7 TECHNOLOGIES:DIRECT IMAGE SENSOR A Color Sensor Delivering Pictures with Unique Purity

The evolution of color-handling in photography

In 1907, the Lumière brothers of France amazed the world by launching the first commercial color photography process. Known as Autochrome, the process used a filter consisting of grains colored red, blue and green (the primary colors of light). The filter was spread over a glass plate, and the colors were recorded horizontally. Made from grains of potato-starch, this RGB filter was rather crude, yet even by today's standards, the color photographs it produced are amazingly vivid, considering that they were taken a hundred years ago.

In later years, color film photography evolved by a method in which three layers of photosensitive material were stacked vertically, and processes using a horizontal orientation, like the Autochrome process, were not developed any further. But time changes everything, and now that digital photography has taken over from film as the mainstream technology, horizontally-oriented color-handling has once again become the standard approach.

Conventional digital cameras use monochrome sensors.

Apart from the SD series and the DP series, almost all the digital cameras on the market use monochrome sensors only capable of capturing light intensity. Because these sensors do not capture color data, a color filter with a mosaic of pixels for the three primary colors - red, blue and green (RGB) - is mounted on top so that color data can be represented. But each light-sensing photodiode has a one-color filter, which means that each pixel can only capture one color, and data for the other two colors is discarded.

Until this stage, of course, as in the Autochrome process, the RGB color “particles”, or pixels, are recorded unmodified, forming the photo. A color interpolation process known as demosaicing is therefore performed in the latter stage of the image processing, and this restores the colors lost by individual pixels. This interpolation process basically consists of guessing the missing colors by analyzing the neighboring pixels, and adding those missing colors back in.

Post-processing the image leads to a loss of detail

Having been continuously improved over an extended period, this image-processing method has matured to a certain extent, so the color interpolation is now performed fairly accurately. But because colors are interpolated from neighboring pixels, the subtle color nuances of the original subject are lost.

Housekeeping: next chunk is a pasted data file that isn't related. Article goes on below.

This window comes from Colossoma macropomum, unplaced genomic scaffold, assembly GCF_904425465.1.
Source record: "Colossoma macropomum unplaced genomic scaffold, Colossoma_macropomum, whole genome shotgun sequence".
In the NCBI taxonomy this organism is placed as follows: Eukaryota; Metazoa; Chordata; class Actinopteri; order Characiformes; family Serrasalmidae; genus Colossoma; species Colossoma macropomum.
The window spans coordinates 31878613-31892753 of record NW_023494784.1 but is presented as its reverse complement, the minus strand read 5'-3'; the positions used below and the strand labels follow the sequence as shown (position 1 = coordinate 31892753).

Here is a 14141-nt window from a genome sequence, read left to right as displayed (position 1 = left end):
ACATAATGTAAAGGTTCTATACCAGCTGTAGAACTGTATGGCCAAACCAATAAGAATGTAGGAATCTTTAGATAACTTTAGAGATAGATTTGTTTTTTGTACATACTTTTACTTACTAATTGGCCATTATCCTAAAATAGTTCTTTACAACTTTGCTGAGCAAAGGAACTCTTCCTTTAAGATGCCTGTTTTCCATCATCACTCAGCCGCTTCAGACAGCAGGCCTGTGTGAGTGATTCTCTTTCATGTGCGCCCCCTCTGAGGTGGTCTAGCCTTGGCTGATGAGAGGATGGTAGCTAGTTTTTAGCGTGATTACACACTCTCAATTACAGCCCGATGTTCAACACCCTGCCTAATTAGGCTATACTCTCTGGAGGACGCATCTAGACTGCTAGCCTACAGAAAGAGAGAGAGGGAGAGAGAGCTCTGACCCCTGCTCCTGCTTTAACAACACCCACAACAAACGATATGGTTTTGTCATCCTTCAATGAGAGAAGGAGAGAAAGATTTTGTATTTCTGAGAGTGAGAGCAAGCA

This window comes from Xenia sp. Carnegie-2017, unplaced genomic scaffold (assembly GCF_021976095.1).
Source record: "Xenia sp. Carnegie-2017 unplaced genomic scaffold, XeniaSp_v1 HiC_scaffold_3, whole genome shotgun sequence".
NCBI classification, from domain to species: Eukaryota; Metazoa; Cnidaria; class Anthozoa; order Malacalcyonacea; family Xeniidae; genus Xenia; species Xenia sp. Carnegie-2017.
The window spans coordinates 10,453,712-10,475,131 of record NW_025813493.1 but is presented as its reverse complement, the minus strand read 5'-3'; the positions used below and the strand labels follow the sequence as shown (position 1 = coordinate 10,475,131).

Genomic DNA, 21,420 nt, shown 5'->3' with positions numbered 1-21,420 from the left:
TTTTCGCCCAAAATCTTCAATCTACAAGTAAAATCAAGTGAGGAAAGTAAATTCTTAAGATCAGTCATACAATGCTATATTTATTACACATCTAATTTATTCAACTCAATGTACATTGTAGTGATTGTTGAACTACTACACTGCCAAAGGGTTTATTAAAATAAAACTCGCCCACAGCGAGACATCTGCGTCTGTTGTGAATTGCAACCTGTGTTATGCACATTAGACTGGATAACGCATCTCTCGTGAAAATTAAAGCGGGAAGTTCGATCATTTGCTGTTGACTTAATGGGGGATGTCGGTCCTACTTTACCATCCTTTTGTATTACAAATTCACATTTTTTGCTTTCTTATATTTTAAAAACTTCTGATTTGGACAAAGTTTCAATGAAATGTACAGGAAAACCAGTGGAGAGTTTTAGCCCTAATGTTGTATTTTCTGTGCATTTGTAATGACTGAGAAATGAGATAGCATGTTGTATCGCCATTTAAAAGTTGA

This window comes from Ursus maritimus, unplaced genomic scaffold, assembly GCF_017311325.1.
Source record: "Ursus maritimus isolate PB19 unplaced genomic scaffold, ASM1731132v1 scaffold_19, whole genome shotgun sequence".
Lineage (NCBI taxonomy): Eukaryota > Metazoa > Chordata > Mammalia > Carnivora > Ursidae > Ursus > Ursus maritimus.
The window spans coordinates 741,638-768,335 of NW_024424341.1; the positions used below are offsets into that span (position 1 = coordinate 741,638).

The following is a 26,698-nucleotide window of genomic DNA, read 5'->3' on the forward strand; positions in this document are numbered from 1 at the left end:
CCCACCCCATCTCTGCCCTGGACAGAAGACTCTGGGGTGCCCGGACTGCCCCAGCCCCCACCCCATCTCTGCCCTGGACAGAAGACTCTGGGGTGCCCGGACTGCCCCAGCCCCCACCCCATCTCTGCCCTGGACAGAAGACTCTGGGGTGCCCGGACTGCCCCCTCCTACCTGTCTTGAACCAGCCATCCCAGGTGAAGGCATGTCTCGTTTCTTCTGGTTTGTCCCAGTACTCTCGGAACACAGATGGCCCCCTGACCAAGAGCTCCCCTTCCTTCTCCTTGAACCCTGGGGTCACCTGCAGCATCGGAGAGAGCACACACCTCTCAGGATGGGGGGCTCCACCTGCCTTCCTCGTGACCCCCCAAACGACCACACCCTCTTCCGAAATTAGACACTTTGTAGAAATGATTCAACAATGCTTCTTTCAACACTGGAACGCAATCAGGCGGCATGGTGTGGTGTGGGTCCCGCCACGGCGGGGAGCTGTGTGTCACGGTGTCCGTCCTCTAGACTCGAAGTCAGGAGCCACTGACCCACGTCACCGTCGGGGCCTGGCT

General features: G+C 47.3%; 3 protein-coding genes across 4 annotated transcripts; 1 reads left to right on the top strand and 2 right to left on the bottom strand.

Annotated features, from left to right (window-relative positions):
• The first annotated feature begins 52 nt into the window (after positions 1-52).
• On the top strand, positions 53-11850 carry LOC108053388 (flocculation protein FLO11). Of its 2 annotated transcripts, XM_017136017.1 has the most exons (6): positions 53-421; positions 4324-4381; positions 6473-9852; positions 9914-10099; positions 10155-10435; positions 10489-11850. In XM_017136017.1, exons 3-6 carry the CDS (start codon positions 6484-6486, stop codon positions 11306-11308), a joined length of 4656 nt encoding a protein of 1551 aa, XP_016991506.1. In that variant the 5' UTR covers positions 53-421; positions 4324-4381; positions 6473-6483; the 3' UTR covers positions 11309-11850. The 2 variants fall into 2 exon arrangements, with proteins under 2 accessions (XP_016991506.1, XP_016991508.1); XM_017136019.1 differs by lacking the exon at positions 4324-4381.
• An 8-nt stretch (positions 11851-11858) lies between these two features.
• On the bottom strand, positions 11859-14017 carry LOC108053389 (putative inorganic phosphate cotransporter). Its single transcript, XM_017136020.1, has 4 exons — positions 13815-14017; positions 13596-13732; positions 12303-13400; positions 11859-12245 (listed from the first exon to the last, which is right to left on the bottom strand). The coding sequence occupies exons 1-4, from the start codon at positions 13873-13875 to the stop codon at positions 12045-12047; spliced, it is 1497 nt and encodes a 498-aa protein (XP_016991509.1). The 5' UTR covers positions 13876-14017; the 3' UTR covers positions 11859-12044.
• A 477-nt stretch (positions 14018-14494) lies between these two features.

Conventional digital cameras using color filter arrays also generate color artifacts - colors not found in the original subject - during the demosaicing processing. This is due to the action of the color filter (generally a Bayer filter), which tries to regulate the color distribution if the subject contains too much detail (high-frequency areas).

A conventional digital cameras using a Bayer color filter has yet another filter, known as an optical low pass or blurring filter, interposed between the lens and the sensor, in order to suppress color artifacts. The optical low pass filter acts on the images resolved at a high level by the imaging lens, its job being to eliminate any detailed elements likely to generate color artifacts (high-frequency areas above a certain level), immediately before they reach the sensor. So it can effectively suppress the generation of color artifacts. However, the downside is that it reduces the resolution of the image.

The Foveon X3® captures the very feeling in the air.

Have you ever looked at an image generated by a digital camera and noticed something, well... unnatural, about it? The edges may be strongly emphasized, and the image may look reasonably nuanced, but there's definitely something wrong. Right?

Images produced by Sigma's SD series cameras, and by the DP1, have what's been called an “emotional quality”. The emotion comes with a level of image quality that only the Foveon X3® direct image sensor can deliver. Image quality of a clarity and exquisiteness easily outclassing that of conventional digital cameras. This level of image quality reproduces the scene you shot, right down to the feeling in the air. It's only possible in a vertical color-capture system that does not require color interpolation, and an image-processing system that does not require an optical low-pass filter.

A conventional image-sensor, on the other hand, fudges the colors, and even cuts out high-frequency areas. To compensate, the sharpness processing is ramped up to give some overall nuancing and a general impression of high resolution. This explains the tendency to generate images that, as a whole, have an unnatural feel. The colors can be adjusted to some extent in post-processing, but the detailed data previously lost cannot be recovered. The breathtaking image quality delivered by the Foveon X3®, which reproduces pure, rich data and nothing else, has to be seen to be believed.

Discards none of the original light and color. And adds none either.

The DP2's Foveon X3® direct image sensor utilizes the special properties of silicon, which is penetrated to different depths by different wavelengths of light, to successfully achieve full-color capture for the first time ever in a single-pixel site configuration. No color filter is required. Like modern color film cameras, it uses a method that captures all the colors vertically.

Because it does not need color interpolation or a low-pass filter, the Foveon X3® produces images that are sharp right from the start. Therefore, sharpness processing in the latter stages of the image processing - creating edges and emphasizing contours - can be reduced to a minimum. This is why reviewers have evaluated the images captured by the Foveon X3® as having a truly nuanced, sharp feel and praised them as very natural and demonstrating superior image quality.

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